National Geographic : 1928 Feb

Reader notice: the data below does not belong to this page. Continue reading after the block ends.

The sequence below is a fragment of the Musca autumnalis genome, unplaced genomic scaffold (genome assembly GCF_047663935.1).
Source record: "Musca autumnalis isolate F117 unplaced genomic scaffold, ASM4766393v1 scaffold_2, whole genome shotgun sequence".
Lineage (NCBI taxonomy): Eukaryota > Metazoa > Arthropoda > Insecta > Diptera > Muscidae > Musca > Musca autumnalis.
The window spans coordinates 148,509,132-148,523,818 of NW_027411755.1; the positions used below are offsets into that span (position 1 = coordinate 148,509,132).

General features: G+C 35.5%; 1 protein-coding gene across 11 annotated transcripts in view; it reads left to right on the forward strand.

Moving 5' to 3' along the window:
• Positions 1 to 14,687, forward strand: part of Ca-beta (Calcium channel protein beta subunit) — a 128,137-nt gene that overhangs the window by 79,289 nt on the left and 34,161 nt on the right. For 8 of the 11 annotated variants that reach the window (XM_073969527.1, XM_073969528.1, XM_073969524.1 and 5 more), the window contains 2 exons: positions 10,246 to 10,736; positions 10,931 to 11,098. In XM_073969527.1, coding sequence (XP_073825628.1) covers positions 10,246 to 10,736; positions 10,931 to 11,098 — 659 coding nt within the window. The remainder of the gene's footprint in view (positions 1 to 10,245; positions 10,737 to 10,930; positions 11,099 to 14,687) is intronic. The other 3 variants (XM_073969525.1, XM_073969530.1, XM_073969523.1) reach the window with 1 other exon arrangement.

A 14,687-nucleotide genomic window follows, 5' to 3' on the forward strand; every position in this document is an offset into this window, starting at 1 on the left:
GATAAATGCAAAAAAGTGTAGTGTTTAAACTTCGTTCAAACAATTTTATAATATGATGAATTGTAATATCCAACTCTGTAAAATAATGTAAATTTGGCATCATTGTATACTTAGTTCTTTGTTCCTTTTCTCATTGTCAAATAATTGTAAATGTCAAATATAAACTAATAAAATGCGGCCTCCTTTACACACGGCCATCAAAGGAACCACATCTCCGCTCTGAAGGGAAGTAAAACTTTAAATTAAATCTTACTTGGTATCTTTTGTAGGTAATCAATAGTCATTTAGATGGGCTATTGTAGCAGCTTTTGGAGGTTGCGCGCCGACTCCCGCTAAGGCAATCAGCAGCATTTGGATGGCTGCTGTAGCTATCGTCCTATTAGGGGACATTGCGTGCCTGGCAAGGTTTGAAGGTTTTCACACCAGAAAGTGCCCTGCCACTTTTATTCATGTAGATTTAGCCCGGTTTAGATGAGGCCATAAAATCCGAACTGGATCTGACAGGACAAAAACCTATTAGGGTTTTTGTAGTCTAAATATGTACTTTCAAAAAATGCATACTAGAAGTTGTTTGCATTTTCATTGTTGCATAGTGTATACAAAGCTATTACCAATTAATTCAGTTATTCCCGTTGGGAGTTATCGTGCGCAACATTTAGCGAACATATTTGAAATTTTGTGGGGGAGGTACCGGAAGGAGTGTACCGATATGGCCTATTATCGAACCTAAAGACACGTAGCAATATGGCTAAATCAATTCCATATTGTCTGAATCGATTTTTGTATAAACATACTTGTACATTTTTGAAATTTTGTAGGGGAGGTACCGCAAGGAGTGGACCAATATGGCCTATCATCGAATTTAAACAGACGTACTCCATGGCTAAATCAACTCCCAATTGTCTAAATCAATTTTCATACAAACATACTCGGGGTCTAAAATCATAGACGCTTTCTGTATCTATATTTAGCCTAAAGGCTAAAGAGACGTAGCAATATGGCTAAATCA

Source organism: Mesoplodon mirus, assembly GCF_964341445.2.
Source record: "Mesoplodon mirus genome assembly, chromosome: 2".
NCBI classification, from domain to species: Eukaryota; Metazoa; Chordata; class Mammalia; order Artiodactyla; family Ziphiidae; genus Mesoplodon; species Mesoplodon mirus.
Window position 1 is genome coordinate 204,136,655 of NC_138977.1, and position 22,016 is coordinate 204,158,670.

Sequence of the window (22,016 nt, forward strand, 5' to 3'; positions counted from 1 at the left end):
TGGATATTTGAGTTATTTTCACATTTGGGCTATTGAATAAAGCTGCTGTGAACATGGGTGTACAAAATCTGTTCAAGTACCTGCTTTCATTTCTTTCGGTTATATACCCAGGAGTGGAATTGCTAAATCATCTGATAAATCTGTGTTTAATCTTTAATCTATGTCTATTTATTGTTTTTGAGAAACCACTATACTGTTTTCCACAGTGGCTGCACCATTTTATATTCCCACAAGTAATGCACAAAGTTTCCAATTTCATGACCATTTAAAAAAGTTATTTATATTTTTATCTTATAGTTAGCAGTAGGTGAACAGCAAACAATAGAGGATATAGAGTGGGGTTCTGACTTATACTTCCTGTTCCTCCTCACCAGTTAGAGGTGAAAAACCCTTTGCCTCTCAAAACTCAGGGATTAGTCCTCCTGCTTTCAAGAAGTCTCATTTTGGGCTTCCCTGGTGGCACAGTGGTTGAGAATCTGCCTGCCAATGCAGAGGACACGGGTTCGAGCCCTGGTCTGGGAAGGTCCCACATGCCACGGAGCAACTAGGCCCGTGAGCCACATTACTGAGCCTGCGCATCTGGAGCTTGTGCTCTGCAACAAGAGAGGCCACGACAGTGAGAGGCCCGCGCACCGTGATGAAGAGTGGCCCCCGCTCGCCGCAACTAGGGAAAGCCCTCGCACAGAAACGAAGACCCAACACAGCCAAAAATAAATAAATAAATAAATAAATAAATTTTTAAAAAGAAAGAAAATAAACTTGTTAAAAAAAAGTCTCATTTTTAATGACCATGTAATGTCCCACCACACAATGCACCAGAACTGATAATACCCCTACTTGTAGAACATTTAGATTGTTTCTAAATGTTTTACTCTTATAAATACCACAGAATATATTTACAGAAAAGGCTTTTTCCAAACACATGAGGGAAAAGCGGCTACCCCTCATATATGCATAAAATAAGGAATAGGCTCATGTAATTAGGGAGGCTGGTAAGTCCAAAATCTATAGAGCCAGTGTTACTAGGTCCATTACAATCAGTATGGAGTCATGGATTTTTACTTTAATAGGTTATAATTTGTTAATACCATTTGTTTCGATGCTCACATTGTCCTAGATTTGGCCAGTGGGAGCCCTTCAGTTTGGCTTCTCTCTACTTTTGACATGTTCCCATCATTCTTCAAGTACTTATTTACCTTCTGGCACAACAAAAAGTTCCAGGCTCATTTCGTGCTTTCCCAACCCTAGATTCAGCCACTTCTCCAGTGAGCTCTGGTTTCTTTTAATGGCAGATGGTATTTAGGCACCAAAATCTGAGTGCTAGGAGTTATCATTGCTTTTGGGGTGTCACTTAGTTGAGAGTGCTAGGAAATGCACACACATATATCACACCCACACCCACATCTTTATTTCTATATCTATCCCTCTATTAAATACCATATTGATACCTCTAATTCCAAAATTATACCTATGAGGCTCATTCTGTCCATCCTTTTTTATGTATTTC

a representative of the Institute walked into a answer to a telephone "I have sent for you because I am in serious trouble," said the man. "I am on the verge of bankruptcy. "Fifteen years ago I had an opportunity to enroll with the Institute," he went on. "But I was just out of college, making a good salary, and I expected to get my experience out of my work. I did pretty well. I accumulated a small fortune." He hesitated. "It's gone now," he said. "In the last two months I have lost $35,000 in my business, and all because there are certain funda mental principles of business I thought I knew and didn't. "But it's not too late," he concluded. "I can get back that $35,000, and this time I won't lose it. I want to enroll for your reading course before another sun sets." Procrastination is the thief of cold, hard cash It is the business of the Alexander Hamilton Institute to prevent just such tragedies as this. How? By pro viding a means whereby a man may become familiar with all the underlying principles of business. The young man of twenty with no responsibilities to $35,000 anyone but himself can perhaps afford to take a chance. But these are serious days, these days after thirty The earning of money, once taken more or less lightly, has become vital. You want your wife to have every comfort this world offers. You want your children to have as good a chance as you had-a better chance. It is to mature men-men who not only want to succeed but must succeed-that the Institute appeals most strongly. For more than sixteen years it has been the privilege of the Institute to help men shorten the path to success; to increase their earning power; to make them masters of the larger opportunities in business. More than 300,000 men have profited by its training. Its Advisory Council consists of these .prominent men: General T. Coleman du Pont, the well-known business executive; Percy H. Johnston, President of the Chemi cal National Bank of New York; Dexter S. Kimball, Dean of the College of Engineering, Cornell University; John Hays Hammond, the eminent engineer; Freder ick H. Hurdman, certified public accountant and busi ness advisor, and Jeremiah W. Jenks, the statistician and economist. The typical Institute man is-You You are probably over 30. The average age of Insti tute subscribers is 37. You have a wife; perhaps children. A majority of Institute subscribers are married. In other words, this training is especially designed for you. Will you let us tell you about it? Send for this valuable book Out of our experience we have prepared a book called "Forging Ahead in Business." We should like to send you this book-free by mail and without charge. It is a cheerful, helpful book. It proves conclusively that a man's responsibilities and income can be increased by a definite addition to his business knowledge; and it points the way. The coupon brings it to you. ------ ---- ----- ----- ----- ----- ----- ----- ----- -- ALEXANDER HAMILTON INSTITUTE 484 Astor Place, New York City . Send me at once the new revised edition of "Forging Ahead in Business," which I may keep without charge. Signature ............................................ ...................................... Please write plainly Business Address ........................................ Business Position Position . ....................................... ........................................... --- IN CANADA, address the Alexander Hamilto----------------------------------- Institute, Limited, C. P. R. Bldg., Toronto-------- IN CANADA, address the Alexander Hamilton Institute, Limited, C. P. R. Bldg., Toronto LOST THE OTHER DAY Alexander Hamilton business man's office in call.